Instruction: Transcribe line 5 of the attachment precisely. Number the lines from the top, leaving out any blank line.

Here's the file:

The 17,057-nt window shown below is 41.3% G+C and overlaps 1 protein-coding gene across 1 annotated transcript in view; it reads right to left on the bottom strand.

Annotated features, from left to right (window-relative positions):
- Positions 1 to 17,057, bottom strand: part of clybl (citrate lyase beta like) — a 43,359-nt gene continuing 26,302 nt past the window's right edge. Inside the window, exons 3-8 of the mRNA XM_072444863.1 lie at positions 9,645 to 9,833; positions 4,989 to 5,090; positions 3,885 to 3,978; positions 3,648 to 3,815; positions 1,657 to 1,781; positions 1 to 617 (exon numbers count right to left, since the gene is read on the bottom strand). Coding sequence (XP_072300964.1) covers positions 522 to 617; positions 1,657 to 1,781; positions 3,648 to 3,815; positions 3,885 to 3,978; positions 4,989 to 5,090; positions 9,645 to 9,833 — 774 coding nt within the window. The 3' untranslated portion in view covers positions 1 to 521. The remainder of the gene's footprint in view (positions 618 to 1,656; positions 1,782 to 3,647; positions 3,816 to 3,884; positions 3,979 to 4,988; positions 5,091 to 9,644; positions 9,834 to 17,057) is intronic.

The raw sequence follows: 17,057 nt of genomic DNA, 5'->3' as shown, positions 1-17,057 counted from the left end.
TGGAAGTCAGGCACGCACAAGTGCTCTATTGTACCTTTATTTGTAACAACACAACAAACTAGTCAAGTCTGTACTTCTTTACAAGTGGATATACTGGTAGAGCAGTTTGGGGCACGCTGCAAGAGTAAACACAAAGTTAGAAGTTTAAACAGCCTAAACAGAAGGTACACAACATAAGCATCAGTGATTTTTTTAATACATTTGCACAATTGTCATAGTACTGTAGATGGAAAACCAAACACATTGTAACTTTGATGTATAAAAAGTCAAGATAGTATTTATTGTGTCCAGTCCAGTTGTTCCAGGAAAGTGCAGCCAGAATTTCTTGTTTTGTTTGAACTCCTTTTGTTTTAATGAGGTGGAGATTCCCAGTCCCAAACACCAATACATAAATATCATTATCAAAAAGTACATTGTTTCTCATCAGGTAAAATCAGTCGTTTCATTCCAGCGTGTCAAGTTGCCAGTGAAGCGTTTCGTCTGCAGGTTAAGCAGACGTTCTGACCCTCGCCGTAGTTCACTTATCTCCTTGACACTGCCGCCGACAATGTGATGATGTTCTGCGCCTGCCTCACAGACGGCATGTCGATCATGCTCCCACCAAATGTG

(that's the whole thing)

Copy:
TGGAAGTCAGGCACGCACAAGTGCTCTATTGTACCTTTATTTGTAACAACACAACAAACTAGTCAAGTCTGTACTTCTTTACAAGTGGATATACTGGTAGAGCAGTTTGGGGCACGCTGCAAGAGTAAACACAAAGTTAGAAGTTTAAACAGCCTAAACAGAAGGTACACAACATAAGCATCAGTGATTTTTTTAATACATTTGCACAATTGTCATAGTACTGTAGATGGAAAACCAAACACATTGTAACTTTGATGTATAAAAAGTCAAGATAGTATTTATTGTGTCCAGTCCAGTTGTTCCAGGAAAGTGCAGCCAGAATTTCTTGTTTTGTTTGAACTCCTTTTGTTTTAATGAGGTGGAGATTCCCAGTCCCAAACACCAATACATAAATATCATTATCAAAAAGTACATTGTTTCTCATCAGGTAAAATCAGTCGTTTCATTCCAGCGTGTCAAGTTGCCAGTGAAGCGTTTCGTCTGCAGGTTAAGCAGACGTTCTGACCCTCGCCGTAGTTCACTTATCTCCTTGACACTGCCGCCGACAATGTGATGATGTTCTGCGCCTGCCTCACAGACGGCATGTCGATCATGCTCCCACCAAATGTG